Key Facts About Obtaining Texas Guardianship Rights

People of all ages can benefit from creating a legal guardianship relationship, especially young children and disabled adults. When someone suffers major injuries in a car accident or becomes seriously ill, they often need a trusted individual to step in and manage critical matters for them. Your lawyer can draft this type of document as part of your overall estate plan.

It is important to keep in mind that guardianship status may be either temporary or permanent, depending on the circumstances. Both young children and seriously ill adults may sometimes need a long-term guardian.

Exactly how is a legal guardianship created in Texas?
This legal relationship develops after court documents are filed indicating that someone referred to as a “ward” (who is “incapacitated” by age or physical disability) needs a person appointed by the court to properly manage his/her healthcare needs or financial affairs. The person appointed to care for the ward is referred to as the “guardian.”

What follows is a closer look at the four types of guardianships available in Texas and the categories of people often designated as guardians of children or adults. The key responsibilities these court-appointed parties must often handle are also detailed – along with alternatives to naming a guardian.

A closer look at the four guardianships currently available in Texas:

  • Temporary/Emergency Guardianship. This type of appointment is made while the court

reviews all available facts to decide who should hold this position on a more permanent or ongoing basis in the future.

  • Guardian of the person and the estate. The person assigned this role must be prepared to manage all the physical care needs and property of the designated ward.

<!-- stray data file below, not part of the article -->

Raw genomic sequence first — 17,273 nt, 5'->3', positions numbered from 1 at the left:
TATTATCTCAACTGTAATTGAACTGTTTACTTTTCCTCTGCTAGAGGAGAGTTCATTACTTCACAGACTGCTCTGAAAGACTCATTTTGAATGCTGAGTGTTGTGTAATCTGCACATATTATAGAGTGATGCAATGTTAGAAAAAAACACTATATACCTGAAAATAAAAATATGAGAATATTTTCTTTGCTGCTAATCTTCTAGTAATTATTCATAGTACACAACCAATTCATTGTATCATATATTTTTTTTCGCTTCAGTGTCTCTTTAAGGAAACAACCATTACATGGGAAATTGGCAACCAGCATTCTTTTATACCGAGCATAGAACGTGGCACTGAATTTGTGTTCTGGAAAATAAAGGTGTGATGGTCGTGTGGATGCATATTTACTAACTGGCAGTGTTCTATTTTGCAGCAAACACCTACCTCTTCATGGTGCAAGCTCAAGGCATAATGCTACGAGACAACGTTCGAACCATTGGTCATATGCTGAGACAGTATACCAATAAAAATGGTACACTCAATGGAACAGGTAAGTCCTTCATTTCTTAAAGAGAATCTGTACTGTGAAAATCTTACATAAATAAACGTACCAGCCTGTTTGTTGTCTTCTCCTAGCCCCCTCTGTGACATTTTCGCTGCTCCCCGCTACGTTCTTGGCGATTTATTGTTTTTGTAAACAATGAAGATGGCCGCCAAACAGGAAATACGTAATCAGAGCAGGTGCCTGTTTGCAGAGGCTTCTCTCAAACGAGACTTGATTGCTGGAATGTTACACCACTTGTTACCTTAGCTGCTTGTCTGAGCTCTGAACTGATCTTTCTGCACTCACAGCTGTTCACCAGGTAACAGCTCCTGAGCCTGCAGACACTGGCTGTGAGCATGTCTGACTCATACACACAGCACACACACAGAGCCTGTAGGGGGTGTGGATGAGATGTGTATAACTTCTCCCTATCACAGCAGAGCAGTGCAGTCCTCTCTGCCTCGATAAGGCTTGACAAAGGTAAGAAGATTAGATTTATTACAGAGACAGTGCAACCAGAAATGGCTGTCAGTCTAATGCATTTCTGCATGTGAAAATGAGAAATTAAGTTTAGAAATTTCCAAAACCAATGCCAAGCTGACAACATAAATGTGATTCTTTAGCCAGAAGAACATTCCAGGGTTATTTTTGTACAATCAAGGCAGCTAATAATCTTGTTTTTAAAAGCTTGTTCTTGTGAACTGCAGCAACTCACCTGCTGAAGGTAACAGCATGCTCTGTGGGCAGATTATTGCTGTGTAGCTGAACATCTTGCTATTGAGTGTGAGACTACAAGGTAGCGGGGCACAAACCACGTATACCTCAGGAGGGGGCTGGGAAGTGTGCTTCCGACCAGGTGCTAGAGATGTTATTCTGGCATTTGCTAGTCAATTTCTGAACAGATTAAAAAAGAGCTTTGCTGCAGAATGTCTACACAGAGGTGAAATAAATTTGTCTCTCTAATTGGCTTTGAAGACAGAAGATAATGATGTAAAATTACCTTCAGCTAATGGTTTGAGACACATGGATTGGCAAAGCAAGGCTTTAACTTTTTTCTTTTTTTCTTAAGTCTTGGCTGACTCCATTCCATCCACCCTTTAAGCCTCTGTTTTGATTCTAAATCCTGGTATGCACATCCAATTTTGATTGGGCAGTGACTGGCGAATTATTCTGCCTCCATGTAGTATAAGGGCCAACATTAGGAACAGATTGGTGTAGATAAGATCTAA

• Guardian of the person, limited or full – this person will be responsible for handling all the daily needs their ward might have involving food, clothing, medical care, housing, and other basic requirements.
  • Guardian of the estate, limited or full. This guardian only needs to be concerned with managing a ward’s financial affairs and property.

Who is most likely to be appointed as the guardian of a child or adult ward in Texas?

When the ward is a child, the adults most likely to be granted guardianship are named below, in the order they are likely to be considered.

  • The parents
  • An adult designated as the guardian by the last surviving parent
  • Grandparents or aunts/uncles
  • A non-relative who the court believes can competently serve as the child’s guardian

When the ward is an adult, the people named below may be granted guardianship — in the order they are likely to be considered.

  • The person selected by the ward — who made the designation prior to becoming incapacitated.
  • The spouse of the ward.
  • A non-relative adult who the court decides can serve as a competent guardian.

What duties and tasks must a guardian be prepared to handle in Texas?

  • A guardian may need to post a bond with the court to guarantee that s/he will properly handle all appropriate responsibilities and duties. This bond will be treated like an insurance policy to protect the ward’s property and assets — should the guardian act inappropriately and cause financial losses to the ward’s estate.
  • A Texas guardian must be prepared to make all decisions regarding assets in the best interest of the ward. In other words, there must be no self-dealing or improper gain or profit for the guardian.
  • An appointed guardian should try to provide the best quality of goods appropriate to meet all the ward’s daily needs for food, shelter, clothing, medical care, education, and other requirements.
  • Every guardian must be prepared to file an annual account with the court.  In this document, the guardian must specifically list all the purchases and disbursements made during the prior year — using specified funds on behalf of the ward.
  • An annual inventory must be provided to the court, listing all the ward’s current assets.
  • When a ward has special or unique needs come up, it is always wise for a guardian to obtain the court’s permission to purchase the necessary goods or services – unless they pertain to immediate medical needs.

How can these same kinds of needs be met in Texas without obtaining a guardianship?

It may be necessary for your Houston estate planning attorney to create one or more of the following documents to take the place of designating an appointed guardian in this state.

  • You may need to have a Medical Power of Attorney document drafted for you, in keeping with Chapter 166 of the Texas Health & Safety Code.